In this Court of Appeal case, the basis upon which a professional advisor can be held liable for losses flowing from negligent advice was clarified.

Grant Thornton provided negligent advice regarding the accounting treatment of interest rate swaps. This resulted in their client breaking the swaps early and incurring mark-to-market losses of £32.7m and transaction fees. The Court of Appeal re-affirmed the principles set out in SAAMCO (and Hughes-Holland v BPE [2017]) as follows:

  • Firstly, a distinction had to be made between whether the adviser was providing ‘advice’ or ‘information’.
  • If ‘advice’, the scope of duty (and corresponding loss) would be wide. If not ‘advice’, it must be an ‘information’ case and the scope of duty is much reduced.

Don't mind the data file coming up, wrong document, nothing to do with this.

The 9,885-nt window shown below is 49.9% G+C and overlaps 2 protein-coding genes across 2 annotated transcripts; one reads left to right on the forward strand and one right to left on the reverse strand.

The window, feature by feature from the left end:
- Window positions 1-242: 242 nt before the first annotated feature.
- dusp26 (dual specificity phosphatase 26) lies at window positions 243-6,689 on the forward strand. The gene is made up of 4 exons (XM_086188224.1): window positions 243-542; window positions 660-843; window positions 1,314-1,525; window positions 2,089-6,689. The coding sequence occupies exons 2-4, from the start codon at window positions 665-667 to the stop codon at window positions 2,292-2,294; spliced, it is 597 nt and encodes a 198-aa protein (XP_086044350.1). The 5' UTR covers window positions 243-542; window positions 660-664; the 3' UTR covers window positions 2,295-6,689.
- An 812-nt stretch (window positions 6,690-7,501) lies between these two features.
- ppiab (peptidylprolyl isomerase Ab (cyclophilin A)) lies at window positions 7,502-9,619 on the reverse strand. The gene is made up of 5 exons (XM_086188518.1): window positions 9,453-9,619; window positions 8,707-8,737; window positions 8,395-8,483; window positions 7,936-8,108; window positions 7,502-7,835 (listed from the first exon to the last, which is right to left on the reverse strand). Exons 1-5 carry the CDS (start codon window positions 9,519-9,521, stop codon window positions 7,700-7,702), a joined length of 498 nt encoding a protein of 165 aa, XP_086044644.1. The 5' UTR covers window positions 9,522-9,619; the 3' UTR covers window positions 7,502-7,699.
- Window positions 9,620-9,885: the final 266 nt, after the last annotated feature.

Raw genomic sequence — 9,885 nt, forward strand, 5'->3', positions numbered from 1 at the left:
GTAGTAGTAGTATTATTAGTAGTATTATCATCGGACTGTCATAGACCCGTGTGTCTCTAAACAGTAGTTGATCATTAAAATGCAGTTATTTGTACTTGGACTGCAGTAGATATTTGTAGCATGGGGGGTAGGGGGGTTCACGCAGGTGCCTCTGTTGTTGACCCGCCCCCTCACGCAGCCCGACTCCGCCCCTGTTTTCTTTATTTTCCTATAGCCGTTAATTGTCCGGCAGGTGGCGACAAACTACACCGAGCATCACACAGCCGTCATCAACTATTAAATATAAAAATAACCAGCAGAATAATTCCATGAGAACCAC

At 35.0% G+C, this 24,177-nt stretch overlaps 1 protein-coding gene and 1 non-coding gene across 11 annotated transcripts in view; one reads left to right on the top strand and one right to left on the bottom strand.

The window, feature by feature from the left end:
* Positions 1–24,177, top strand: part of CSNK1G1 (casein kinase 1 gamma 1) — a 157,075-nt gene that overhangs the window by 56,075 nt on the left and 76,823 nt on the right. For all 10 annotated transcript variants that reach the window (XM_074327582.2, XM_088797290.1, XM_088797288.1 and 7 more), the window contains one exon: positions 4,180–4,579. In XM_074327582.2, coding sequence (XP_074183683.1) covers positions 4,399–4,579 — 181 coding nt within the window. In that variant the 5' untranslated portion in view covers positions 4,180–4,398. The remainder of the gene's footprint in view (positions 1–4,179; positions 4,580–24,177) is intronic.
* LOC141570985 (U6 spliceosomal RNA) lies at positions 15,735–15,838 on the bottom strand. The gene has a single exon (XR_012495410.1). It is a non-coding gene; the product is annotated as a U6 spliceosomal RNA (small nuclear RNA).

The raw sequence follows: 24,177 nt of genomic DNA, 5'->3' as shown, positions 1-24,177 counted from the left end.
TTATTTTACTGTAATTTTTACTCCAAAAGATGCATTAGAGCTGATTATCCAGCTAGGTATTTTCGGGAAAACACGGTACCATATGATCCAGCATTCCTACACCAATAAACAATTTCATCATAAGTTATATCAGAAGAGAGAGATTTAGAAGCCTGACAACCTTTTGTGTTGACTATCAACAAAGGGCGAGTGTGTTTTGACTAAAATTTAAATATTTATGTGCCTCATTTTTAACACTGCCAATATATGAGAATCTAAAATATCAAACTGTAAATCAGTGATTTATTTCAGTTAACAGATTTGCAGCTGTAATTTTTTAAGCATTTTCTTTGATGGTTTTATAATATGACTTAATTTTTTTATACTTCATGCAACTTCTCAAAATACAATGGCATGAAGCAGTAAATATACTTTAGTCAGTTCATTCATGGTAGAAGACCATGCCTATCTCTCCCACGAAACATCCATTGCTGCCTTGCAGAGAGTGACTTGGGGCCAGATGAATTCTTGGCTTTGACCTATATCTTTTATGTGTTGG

• The decision as to whether to proceed with the transaction remains with the client, and the adviser is only responsible for the foreseeable financial consequences of the advice being wrong.
  • In this case, the Court held this was ‘information’ not ‘advice’. The losses arose from market forces, not the negligent accounting and the appeal was dismissed.

Stephenson Harwood comment

The scope of a professional’s duty needs to be clearly defined at the outset. Where an adviser’s role is nuanced, it’s important to clarify whether or not it is taking responsibility for the decision to enter into the transaction and / or “guiding the whole decision making process”.